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Tanner Hall


‘Tanner Hall’ puts the ‘bored’ in ‘boarding school.’

Rod Lott December 16th, 2011

It's difficult — as in, damn near impossible — to feel for the girls of "Tanner Hall."

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Stuck in an elite boarding school, they make outlandishly stupid decisions, manipulate one another, are cruel toward everybody, and generally are no fun to be around ... and then the film asks us to feel sorry for them.

At the center is Fernanda (Fernanda?), played by "The Girl with the Dragon Tattoo" herself, Rooney Mara, who's the closest thing the movie comes to offering a sympathetic character. And yet she's the one having an affair with a man (Tom Everett Scott, "Race to Witch Mountain") married to a good pal of Fernanda's mother.

Her dorm peers include Kate (Brie Larson, TV's "United States of Tara”), who pulls sexual pranks on her teacher (Chris Kattan, TV's "The Middle"); Victoria (Georgia King, "One Day"), the new British student who deceives her friends all in the name of fun; and Lucasta (Amy Robinson, "The Social Network"), who is in deni-- wait a minute: Lucasta? Who came up with these crazy names?

The answer: first-time writers/directors Tatiana von Furstenburg and Francesca Gregorini, who likely based this on their own private-school experiences and privileged upbringings as the daughters of, respectively, fashion designer/former princess Diane von Furstenburg and actress Barbara Bach, who later married Ringo Starr. Being awash in Beatle money has to eff up your worldview.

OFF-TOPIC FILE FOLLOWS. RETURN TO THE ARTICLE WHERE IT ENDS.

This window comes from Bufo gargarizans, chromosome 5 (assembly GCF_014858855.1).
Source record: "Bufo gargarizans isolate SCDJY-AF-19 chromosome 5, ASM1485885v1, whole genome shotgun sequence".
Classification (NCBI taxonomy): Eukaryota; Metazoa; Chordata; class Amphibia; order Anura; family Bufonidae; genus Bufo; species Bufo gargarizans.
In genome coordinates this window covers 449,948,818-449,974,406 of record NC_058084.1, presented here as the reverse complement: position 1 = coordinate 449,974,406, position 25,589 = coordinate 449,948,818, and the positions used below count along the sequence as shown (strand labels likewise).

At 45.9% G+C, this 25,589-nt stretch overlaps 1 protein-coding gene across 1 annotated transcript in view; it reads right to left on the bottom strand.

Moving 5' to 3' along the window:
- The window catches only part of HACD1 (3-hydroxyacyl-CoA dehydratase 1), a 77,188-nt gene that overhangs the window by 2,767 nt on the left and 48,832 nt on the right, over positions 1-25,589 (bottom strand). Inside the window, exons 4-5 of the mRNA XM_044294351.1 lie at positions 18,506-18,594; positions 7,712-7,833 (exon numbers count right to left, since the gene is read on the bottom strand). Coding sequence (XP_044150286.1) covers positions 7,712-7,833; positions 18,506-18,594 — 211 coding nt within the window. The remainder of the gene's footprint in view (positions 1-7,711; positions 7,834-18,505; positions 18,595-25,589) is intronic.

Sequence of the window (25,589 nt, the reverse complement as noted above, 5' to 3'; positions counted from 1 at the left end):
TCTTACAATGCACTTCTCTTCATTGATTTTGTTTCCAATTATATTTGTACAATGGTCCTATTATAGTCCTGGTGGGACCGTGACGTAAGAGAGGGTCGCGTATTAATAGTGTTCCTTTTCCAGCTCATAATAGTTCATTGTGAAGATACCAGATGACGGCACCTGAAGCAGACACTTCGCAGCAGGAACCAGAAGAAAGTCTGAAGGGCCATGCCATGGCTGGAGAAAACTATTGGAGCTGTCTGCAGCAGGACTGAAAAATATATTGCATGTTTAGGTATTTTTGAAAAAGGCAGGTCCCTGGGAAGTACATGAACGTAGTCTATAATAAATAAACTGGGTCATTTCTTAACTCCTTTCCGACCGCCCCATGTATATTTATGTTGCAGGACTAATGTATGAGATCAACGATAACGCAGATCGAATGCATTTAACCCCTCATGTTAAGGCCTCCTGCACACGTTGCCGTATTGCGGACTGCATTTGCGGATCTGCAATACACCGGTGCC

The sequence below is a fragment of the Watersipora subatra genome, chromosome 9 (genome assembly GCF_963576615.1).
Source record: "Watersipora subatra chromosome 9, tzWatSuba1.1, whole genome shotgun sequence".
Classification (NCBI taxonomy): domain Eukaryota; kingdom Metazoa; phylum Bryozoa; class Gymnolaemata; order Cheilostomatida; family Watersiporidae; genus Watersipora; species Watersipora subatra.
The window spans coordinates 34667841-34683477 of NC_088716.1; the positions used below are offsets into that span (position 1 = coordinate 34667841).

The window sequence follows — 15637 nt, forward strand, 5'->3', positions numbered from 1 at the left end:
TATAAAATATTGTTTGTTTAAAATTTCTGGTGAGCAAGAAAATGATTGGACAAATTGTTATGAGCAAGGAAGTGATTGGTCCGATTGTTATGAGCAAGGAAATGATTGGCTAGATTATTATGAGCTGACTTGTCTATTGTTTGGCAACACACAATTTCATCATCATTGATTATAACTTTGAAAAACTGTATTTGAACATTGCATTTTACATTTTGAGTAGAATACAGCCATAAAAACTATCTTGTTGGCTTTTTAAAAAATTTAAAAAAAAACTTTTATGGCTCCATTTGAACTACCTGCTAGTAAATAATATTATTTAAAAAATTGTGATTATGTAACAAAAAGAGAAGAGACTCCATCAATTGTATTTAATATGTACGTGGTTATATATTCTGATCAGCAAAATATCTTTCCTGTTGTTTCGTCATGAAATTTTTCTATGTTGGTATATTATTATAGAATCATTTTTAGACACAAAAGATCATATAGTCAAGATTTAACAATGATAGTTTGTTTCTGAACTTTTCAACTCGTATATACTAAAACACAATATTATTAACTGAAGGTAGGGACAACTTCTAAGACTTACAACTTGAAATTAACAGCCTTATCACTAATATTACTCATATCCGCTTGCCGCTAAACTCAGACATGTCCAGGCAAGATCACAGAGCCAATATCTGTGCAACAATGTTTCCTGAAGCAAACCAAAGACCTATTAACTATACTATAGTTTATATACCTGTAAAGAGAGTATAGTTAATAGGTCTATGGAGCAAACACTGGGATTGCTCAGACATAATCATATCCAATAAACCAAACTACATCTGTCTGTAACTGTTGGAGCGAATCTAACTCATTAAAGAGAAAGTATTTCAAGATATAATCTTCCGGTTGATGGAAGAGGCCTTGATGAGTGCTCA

I don't fault the women for their job as directors; the film looks fine. It's the task of storytelling that leaves so much to be desired. Just because we're supposed to side with Fernanda doesn't mean we will, and we don’t. We’re not given any reason to, despite the likable Mara’s casting. (At first, I also was encouraged by Larson’s presence, but it’s now evident that she is one-note, doing the same smirky/snotty, better-than-you character in everything she’s in.)

The script is bound to reality, yet asks us to swallow that the woman in charge of the school (Amy Sedaris, “Puss in Boots”) engages in foreplay that doubles as a lesson in geography and world cultures. I don’t buy it.

Actually, I didn’t buy any of it, starting with the narrated proposition that “danger exists inside everybody.” It should just be “girls will be girls” — it gets no deeper than that. —Rod Lott


 
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